A total of 129.33 million people or 77% of Bangladeshis do not have access to clean fuels and technologies for cooking at home, which is the highest among South Asian countries, revealed a report released on Monday.
Clean cooking refers to the usage of clean cooking fuels and technologies at households.
About 92% of households in rural Bangladesh use solid fuels, such as wood, coal and animal dung, for cooking and heating. These types of fuel sources come at little or no cost, which makes them attractive for millions of poor people in the country.
The use of these types of polluting fuels causes household air pollution which in turn contributes to respiratory illness, heart problems and even death.
Even if households agree to adopt clean cooking technologies, the access to clean fuels like ethanol, LPG is often expensive and supply constrained.
Tracking SDG 7: The energy progress report was produced by the International Energy Agency (IEA), the International Renewable Energy Agency (IRENA), the UN Department of Economic and Social Affairs (UN DESA), the World Bank, and the World Health Organisation (WHO).
Among South Asian nations, the Maldives has the highest access to clean cooking, covering its 99% of the population, followed by Bhutan (79%), India (64%) and Pakistan (49%).
Bangladesh is not only far behind these countries but also behind Afghanistan, the war-torn country covering 36% of its population with access to clean cooking while the coverage in Nepal and Sri Lanka is 31%.
People in developed countries like the United States of America, Sweden, France, Germany, Norway, Finland, Singapore and Denmark are enjoying 100% access to clean fuels and technologies for cooking.
In 2019, 66% of the global population had access to clean cooking fuels and technologies—electricity, liquefied petroleum gas (LPG), natural gas, biogas, solar, and alcohol-fuel stoves, according to the report.
Dr. Maria Neira, director of the Department of Environment, Climate Change and Health at WHO, said, "Moving towards scaling up clean and sustainable energy is key to protect human health and to promote healthier populations, particularly in remote and rural areas."
She further said, "Far too many people, often the most vulnerable ones, such as women and children, still lack access to clean cooking fuels and technologies, exposing them to dangerous levels of household air pollution.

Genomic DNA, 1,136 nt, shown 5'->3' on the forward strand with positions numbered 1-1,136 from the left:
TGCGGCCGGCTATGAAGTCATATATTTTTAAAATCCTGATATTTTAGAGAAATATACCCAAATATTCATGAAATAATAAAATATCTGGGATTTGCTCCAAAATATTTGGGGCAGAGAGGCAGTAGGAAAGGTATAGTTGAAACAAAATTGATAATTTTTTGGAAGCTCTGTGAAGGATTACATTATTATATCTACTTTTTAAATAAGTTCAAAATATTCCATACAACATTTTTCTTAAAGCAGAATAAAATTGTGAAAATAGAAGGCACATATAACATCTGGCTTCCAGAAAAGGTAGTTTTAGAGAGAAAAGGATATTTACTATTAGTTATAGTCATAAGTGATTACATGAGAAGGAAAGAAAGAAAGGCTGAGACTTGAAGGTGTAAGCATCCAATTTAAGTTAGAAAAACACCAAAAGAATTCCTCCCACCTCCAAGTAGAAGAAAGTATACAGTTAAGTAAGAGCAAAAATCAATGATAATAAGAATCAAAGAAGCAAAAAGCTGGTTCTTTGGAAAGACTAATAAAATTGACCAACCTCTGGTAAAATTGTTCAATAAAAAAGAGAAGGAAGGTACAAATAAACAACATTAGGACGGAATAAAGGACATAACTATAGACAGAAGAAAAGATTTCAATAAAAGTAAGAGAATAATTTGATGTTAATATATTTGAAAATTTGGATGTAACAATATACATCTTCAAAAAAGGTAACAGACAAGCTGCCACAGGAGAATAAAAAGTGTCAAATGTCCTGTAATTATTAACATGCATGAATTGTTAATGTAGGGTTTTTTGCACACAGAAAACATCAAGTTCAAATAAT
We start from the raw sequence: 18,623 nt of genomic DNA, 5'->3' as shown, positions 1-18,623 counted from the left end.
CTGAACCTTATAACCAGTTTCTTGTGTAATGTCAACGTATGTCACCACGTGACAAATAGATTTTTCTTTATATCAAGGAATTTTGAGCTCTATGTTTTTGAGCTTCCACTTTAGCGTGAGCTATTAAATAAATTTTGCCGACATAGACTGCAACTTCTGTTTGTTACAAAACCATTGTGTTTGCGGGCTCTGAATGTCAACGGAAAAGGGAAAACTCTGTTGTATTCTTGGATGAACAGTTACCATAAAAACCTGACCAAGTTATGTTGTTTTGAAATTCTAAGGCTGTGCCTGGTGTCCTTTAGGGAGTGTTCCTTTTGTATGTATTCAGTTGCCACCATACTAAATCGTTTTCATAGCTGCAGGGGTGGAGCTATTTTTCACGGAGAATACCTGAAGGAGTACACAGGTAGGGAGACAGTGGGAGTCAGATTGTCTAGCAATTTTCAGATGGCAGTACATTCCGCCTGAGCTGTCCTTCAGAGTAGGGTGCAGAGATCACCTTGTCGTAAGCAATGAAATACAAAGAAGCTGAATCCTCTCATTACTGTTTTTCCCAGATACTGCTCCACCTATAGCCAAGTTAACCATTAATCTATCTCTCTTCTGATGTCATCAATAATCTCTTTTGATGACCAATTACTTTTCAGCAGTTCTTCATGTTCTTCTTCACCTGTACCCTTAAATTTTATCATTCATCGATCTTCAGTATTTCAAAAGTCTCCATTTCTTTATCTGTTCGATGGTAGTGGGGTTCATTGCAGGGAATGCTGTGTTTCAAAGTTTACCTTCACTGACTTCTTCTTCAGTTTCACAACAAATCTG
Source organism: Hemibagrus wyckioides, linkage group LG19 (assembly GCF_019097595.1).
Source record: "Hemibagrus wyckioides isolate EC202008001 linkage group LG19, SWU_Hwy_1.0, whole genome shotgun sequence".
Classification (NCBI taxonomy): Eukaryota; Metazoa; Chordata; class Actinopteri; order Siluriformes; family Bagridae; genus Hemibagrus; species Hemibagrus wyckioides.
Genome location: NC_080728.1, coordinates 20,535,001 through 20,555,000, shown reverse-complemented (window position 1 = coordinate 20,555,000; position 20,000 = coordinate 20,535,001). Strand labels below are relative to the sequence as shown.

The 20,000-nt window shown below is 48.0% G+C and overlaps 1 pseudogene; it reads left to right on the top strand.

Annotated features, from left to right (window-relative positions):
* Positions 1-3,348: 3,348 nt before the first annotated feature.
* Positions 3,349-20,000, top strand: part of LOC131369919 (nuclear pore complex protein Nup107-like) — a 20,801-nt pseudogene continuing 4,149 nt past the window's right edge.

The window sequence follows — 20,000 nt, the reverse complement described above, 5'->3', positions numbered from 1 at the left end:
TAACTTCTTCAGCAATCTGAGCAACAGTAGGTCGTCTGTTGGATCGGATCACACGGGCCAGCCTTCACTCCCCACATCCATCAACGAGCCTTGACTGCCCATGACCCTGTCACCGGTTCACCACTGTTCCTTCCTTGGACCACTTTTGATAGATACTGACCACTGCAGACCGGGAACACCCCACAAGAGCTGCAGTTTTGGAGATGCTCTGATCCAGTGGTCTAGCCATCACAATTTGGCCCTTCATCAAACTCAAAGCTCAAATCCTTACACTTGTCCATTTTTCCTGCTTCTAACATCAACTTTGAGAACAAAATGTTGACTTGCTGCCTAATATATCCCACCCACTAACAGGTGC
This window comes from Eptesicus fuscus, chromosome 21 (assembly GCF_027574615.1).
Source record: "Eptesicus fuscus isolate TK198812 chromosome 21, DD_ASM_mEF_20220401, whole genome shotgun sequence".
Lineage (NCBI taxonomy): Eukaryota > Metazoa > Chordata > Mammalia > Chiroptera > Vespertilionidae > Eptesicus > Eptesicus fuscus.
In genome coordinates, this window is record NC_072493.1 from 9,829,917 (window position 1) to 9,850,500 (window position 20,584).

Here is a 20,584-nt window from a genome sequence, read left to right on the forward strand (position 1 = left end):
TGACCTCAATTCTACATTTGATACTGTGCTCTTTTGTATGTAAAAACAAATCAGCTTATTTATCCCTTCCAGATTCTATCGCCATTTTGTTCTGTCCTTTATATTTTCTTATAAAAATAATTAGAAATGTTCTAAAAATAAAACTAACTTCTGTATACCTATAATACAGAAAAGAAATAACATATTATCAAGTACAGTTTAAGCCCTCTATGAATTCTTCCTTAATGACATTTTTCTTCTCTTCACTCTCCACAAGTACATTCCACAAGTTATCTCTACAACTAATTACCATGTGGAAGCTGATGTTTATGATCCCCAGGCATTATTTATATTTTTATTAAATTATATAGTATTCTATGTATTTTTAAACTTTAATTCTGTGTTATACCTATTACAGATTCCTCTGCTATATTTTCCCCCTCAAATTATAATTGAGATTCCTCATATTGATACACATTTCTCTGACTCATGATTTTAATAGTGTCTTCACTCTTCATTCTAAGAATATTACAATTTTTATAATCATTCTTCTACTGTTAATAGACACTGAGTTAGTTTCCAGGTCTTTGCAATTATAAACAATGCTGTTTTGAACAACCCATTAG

"A healthy and green recovery from Covid-19 includes the importance of ensuring a quick transition to clean and sustainable energy", she added.
According to the report, 92% of Bangladeshis had access to electricity in 2019, yet 12.72 million people still live without electricity.
Bangladesh underperforms in renewable energy generation, consumption
Renewable energy share in total energy consumption in Bangladesh is only 30.7%. It is one of the lowest in South Asia, just ahead of Afghanistan and the Maldives.
Bhutan leads in this case, with 81% of renewable energy share in energy consumption. It is followed by Nepal, Sri Lanka, Pakistan and India.
According to the report, solid biofuel is the leading renewable energy source in Bangladesh accounting for 30.4% of the total use of renewable energy. Hydro and solar are the other two sources of renewable energy.
Renewable energy is mostly used for the purpose of heat raising in Bangladesh in manufacturing industries, construction and non-fuel mining industries, residential, commercial and public services and in agriculture, forestry and fishing.
Renewable energy is also used for electricity consumption but the report shows the country does not use renewable energy in transport.
SDG 7.2 target aims to "increase substantially the share of renewable energy in the global energy mix by 2030".
Over the past decade, renewable energy consumption has seen unprecedented development globally. But, renewable energy as a share of total energy consumption worldwide has not seen much growth as the figure reaches 17.1% in 2018 from 16.4% in 2010.
This report, for the first-time tracks the progress in SDG indicator 7.B.1.
SDG 7.B.1 indicates installed renewable energy-generating capacity in developing countries in terms of watts per capita.
In per capita terms, Bangladesh has a renewable energy installation capacity of 3.2 watts, lowest in South Asia. On the other hand, Bhutan has the highest (3060 watts) installed renewable electricity generating capacity per capita.
The report said that at today's rate of progress, the world is not on track to achieve SDG 7: Ensure access to affordable, reliable, sustainable and modern energy for all.